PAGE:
What’s the difference between absorption and adsorption? Is there a difference between absorption and adsorption?
Yes, there is a difference between the two! People, including myself, commonly get the two mixed up or think there is no difference. The words are so close in sound that sometimes no one even knows which whether someone said “absorption” or “adsorption.”
Absorption is when one substance enters completely into another. Think of people walking into and sitting down in a car trolley.
Adsorption is when one substance just hangs onto the outside of another. Think of people holding onto a car trolley with one hand and leaning off the side. They’re along for the ride but not inside.
Dorky Chemistry Explanation
Absorption is when one molecule or atom is “sucked” inside of a volume of other molecules. It has to completely enter the other substance, becoming a part of it. This can be a chemical (reaction) or physical (dissolving into a liquid) process.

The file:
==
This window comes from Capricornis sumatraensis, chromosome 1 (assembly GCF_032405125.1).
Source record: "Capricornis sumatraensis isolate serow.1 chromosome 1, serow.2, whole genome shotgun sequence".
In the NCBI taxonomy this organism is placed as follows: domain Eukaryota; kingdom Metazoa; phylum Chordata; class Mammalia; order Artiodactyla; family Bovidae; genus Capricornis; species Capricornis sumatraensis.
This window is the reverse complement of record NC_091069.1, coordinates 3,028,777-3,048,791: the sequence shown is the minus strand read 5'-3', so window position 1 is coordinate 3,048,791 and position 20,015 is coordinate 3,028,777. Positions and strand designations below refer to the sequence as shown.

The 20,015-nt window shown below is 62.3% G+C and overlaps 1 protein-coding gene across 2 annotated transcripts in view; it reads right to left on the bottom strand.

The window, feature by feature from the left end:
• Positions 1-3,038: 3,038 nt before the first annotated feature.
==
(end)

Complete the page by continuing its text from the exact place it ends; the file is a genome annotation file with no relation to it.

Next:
For example, CO2 can be absorbed into a solution of potassium carbonate – this is an example of a chemical absorption since a reaction occurs. Another example would be air dissolving into water – this is a physical absorption since the air is simply entering into the water, driven by equilibrium pressure.
Adsorption is when one molecule or at sits on the surface of a substance. For example, this would be like CO2 sitting on the surface of an adsorbent inside of a pressure swing adsorber unit (look up PSA if you have time! It’s a really cool concept). The CO2 molecules just sit on the surface of the solid adsorbent.
Check out the image below to help you remember the difference.
Hopefully this helps clear things up!